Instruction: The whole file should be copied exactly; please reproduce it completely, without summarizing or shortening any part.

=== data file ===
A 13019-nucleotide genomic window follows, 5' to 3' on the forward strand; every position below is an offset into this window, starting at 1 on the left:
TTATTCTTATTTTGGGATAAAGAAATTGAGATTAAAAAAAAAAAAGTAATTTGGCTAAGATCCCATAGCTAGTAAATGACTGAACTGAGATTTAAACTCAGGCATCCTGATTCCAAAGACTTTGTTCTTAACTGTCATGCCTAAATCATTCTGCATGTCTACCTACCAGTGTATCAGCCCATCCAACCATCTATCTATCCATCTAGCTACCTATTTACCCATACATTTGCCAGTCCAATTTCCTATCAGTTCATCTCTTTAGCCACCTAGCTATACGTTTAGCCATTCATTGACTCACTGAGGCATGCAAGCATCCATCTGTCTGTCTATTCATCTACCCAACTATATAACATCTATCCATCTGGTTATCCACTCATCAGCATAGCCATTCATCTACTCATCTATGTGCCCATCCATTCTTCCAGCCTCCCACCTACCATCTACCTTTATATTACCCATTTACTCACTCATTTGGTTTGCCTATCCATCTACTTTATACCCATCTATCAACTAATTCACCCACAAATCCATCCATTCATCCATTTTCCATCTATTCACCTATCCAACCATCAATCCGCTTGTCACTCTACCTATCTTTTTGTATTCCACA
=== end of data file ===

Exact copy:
A 13019-nucleotide genomic window follows, 5' to 3' on the forward strand; every position below is an offset into this window, starting at 1 on the left:
TTATTCTTATTTTGGGATAAAGAAATTGAGATTAAAAAAAAAAAAGTAATTTGGCTAAGATCCCATAGCTAGTAAATGACTGAACTGAGATTTAAACTCAGGCATCCTGATTCCAAAGACTTTGTTCTTAACTGTCATGCCTAAATCATTCTGCATGTCTACCTACCAGTGTATCAGCCCATCCAACCATCTATCTATCCATCTAGCTACCTATTTACCCATACATTTGCCAGTCCAATTTCCTATCAGTTCATCTCTTTAGCCACCTAGCTATACGTTTAGCCATTCATTGACTCACTGAGGCATGCAAGCATCCATCTGTCTGTCTATTCATCTACCCAACTATATAACATCTATCCATCTGGTTATCCACTCATCAGCATAGCCATTCATCTACTCATCTATGTGCCCATCCATTCTTCCAGCCTCCCACCTACCATCTACCTTTATATTACCCATTTACTCACTCATTTGGTTTGCCTATCCATCTACTTTATACCCATCTATCAACTAATTCACCCACAAATCCATCCATTCATCCATTTTCCATCTATTCACCTATCCAACCATCAATCCGCTTGTCACTCTACCTATCTTTTTGTATTCCACA